• Letter from an Unknown Woman
    February 25, 2011

    Feb 25, 2011 @ 9:00:00 am

    “Poverty is poverty and it sucks and it sucks so much more when you have a child. There is no romance in getting up at 5 am to write your poems and coming home at night when the young boys are just going out to their bars.” Sandra Simmons writes about the challenges of being a “poor poetry mother.”

    In April, Sarabande Books plans to publish a new chapbook by Lydia Davis titled The Cows, which reprints a story that first appeared in the journal Electric Literature. This news reminded us of Donna K’s excellent, strange video, which riffs on a single Lydia Davis sentence: “Does she prefer the

    Read more
  • Christian Hawkey
    February 24, 2011

    Feb 24, 2011 @ 9:00:00 am

    Robert Silvers of The New York Review of Books, David Remnick of The New Yorker, and other editors respond to the recent discussions about the “dearth of female bylines.”

    Apple is planning to unveil the iPad 2 on March 2, leaving less than a week for breathless speculation about what the new features will be. We’re pretty sure that whatever they come up with will be dubbed “revolutionary.”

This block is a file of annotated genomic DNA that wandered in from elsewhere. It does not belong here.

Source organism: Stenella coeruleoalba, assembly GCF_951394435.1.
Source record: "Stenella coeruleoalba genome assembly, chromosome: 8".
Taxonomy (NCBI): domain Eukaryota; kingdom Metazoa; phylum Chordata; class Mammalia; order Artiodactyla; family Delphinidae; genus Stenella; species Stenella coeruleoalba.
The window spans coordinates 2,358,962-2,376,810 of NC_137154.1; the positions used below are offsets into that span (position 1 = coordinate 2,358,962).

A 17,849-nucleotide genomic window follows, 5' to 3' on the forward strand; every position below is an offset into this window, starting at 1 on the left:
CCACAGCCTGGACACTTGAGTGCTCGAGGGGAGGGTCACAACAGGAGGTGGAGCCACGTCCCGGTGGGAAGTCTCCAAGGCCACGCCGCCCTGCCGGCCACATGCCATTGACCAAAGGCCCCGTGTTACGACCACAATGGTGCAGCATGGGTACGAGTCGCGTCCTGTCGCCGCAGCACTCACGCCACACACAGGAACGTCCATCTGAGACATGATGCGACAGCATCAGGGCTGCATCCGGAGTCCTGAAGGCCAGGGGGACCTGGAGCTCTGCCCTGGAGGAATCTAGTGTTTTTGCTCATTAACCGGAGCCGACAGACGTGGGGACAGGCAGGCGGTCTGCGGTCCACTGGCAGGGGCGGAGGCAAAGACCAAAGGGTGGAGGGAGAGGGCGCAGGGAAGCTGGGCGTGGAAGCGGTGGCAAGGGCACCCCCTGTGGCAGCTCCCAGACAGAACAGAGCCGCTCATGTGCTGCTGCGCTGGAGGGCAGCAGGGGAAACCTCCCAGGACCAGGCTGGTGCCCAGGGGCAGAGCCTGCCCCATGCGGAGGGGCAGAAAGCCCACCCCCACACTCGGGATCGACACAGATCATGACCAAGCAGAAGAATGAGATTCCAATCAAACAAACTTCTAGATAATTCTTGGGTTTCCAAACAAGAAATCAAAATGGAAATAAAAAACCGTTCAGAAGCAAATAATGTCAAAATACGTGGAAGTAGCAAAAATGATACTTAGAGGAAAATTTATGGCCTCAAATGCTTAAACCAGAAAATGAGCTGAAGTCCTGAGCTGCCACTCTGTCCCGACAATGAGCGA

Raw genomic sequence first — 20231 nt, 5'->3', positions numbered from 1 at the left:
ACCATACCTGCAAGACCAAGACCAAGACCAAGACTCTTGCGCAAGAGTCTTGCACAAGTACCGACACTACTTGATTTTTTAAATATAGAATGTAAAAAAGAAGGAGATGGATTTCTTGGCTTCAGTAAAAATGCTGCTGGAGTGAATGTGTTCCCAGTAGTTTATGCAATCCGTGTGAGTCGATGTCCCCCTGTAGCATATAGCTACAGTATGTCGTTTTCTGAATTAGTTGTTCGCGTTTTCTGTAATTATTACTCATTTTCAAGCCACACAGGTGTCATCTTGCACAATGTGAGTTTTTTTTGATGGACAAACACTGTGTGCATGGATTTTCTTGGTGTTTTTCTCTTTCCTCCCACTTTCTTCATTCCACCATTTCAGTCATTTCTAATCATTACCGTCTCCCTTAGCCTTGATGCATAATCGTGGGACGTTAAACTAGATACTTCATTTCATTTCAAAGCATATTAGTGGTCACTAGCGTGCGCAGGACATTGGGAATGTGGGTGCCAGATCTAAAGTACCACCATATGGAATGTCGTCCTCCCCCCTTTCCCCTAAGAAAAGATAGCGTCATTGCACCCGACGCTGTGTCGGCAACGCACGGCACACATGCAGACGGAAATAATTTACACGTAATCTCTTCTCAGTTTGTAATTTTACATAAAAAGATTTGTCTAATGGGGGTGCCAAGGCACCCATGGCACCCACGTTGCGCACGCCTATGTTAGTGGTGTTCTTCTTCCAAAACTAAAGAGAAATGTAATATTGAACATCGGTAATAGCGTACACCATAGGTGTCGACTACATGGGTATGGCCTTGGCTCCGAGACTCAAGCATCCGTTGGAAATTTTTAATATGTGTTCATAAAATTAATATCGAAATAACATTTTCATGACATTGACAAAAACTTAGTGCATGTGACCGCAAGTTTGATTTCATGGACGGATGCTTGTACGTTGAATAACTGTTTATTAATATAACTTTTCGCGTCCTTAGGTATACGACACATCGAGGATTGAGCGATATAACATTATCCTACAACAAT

In anticipation of David Foster Wallace’s forthcoming The Pale King, you can listen to the BBC’s recent radio doc about the novelist (via Flavorwire), which feature interviews with Don DeLillo, Rick Moody,

    Read more
  • Kenneth Slawenski
    February 23, 2011

    Feb 23, 2011 @ 9:00:00 am

    Kenneth Slawenski, the author of an acclaimed new J. D. Salinger biography (and the great website Dead Caulfields), is a bit like his hero: There’s no author photo on the book, a minimal “about the author” note, and he’s granted only a few interviews. But Salinger fans, rest assured, Slawenski is no phony: “I know it's inevitable that they are going to draw a correlation between me and Salinger, but this isn't a stunt . . . This is just the way I am."

    From The Guardian: A list of the top ten fictional poets, (and their fictional feuds). (via Harriet).

    Why is James Franco planning to adapt

    Read more
  • Jonathan Safran Foer
    February 22, 2011

    Feb 22, 2011 @ 9:00:00 am

    Thanks to McNally Jackson Books' always enlightening Twitter feed, we’ve discovered the New Yorker’s primary documents digital archive, which contains fascinating reading material from recent articles, including a trove of “Documents From Legal Cases Involving Scientology,” an excerpt from Teju Cole’s novel Open City, and a heavily annotated draft of John F. Kennedy’s inaugural address.

    Note: We’re going to miss marginalia.

    Do you know your Joshua Ferris from your Jonathan Safran Foer? Show your stuff with The Guardian’s Brooklyn books quiz.